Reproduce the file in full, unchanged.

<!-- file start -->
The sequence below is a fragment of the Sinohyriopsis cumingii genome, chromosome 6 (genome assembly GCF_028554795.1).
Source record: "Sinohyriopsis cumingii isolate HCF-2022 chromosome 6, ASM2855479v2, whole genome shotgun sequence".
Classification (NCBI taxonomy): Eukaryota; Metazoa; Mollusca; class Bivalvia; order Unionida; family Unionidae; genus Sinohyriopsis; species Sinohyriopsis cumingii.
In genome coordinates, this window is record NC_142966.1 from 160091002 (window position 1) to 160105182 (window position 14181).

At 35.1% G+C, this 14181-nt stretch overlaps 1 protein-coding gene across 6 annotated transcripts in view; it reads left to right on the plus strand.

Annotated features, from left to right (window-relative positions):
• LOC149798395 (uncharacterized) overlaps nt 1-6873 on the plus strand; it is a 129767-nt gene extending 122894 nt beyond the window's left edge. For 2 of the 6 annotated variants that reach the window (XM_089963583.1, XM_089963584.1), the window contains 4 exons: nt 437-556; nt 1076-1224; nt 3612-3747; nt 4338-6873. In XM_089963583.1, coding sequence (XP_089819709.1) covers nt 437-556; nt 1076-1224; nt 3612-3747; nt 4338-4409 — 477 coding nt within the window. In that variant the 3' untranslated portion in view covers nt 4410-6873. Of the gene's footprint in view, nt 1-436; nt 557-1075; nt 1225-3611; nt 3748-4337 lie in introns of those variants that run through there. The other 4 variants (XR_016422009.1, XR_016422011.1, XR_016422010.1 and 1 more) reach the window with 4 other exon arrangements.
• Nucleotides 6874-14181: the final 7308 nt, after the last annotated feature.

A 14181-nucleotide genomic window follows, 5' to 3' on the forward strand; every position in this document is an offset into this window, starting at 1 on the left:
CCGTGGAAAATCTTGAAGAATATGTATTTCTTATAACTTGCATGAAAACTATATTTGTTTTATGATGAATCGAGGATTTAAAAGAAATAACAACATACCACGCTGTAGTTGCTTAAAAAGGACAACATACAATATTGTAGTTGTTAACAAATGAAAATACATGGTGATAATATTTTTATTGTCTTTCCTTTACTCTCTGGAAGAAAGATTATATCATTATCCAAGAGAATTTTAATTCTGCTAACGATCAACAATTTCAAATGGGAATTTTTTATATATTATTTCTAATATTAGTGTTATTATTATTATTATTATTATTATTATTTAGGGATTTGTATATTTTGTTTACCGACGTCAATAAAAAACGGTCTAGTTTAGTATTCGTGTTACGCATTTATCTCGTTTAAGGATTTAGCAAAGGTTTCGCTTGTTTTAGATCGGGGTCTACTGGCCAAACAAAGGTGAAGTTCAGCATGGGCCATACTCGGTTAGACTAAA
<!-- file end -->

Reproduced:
The sequence below is a fragment of the Sinohyriopsis cumingii genome, chromosome 6 (genome assembly GCF_028554795.1).
Source record: "Sinohyriopsis cumingii isolate HCF-2022 chromosome 6, ASM2855479v2, whole genome shotgun sequence".
Classification (NCBI taxonomy): Eukaryota; Metazoa; Mollusca; class Bivalvia; order Unionida; family Unionidae; genus Sinohyriopsis; species Sinohyriopsis cumingii.
In genome coordinates, this window is record NC_142966.1 from 160091002 (window position 1) to 160105182 (window position 14181).

At 35.1% G+C, this 14181-nt stretch overlaps 1 protein-coding gene across 6 annotated transcripts in view; it reads left to right on the plus strand.

Annotated features, from left to right (window-relative positions):
• LOC149798395 (uncharacterized) overlaps nt 1-6873 on the plus strand; it is a 129767-nt gene extending 122894 nt beyond the window's left edge. For 2 of the 6 annotated variants that reach the window (XM_089963583.1, XM_089963584.1), the window contains 4 exons: nt 437-556; nt 1076-1224; nt 3612-3747; nt 4338-6873. In XM_089963583.1, coding sequence (XP_089819709.1) covers nt 437-556; nt 1076-1224; nt 3612-3747; nt 4338-4409 — 477 coding nt within the window. In that variant the 3' untranslated portion in view covers nt 4410-6873. Of the gene's footprint in view, nt 1-436; nt 557-1075; nt 1225-3611; nt 3748-4337 lie in introns of those variants that run through there. The other 4 variants (XR_016422009.1, XR_016422011.1, XR_016422010.1 and 1 more) reach the window with 4 other exon arrangements.
• Nucleotides 6874-14181: the final 7308 nt, after the last annotated feature.

A 14181-nucleotide genomic window follows, 5' to 3' on the forward strand; every position in this document is an offset into this window, starting at 1 on the left:
CCGTGGAAAATCTTGAAGAATATGTATTTCTTATAACTTGCATGAAAACTATATTTGTTTTATGATGAATCGAGGATTTAAAAGAAATAACAACATACCACGCTGTAGTTGCTTAAAAAGGACAACATACAATATTGTAGTTGTTAACAAATGAAAATACATGGTGATAATATTTTTATTGTCTTTCCTTTACTCTCTGGAAGAAAGATTATATCATTATCCAAGAGAATTTTAATTCTGCTAACGATCAACAATTTCAAATGGGAATTTTTTATATATTATTTCTAATATTAGTGTTATTATTATTATTATTATTATTATTATTTAGGGATTTGTATATTTTGTTTACCGACGTCAATAAAAAACGGTCTAGTTTAGTATTCGTGTTACGCATTTATCTCGTTTAAGGATTTAGCAAAGGTTTCGCTTGTTTTAGATCGGGGTCTACTGGCCAAACAAAGGTGAAGTTCAGCATGGGCCATACTCGGTTAGACTAAA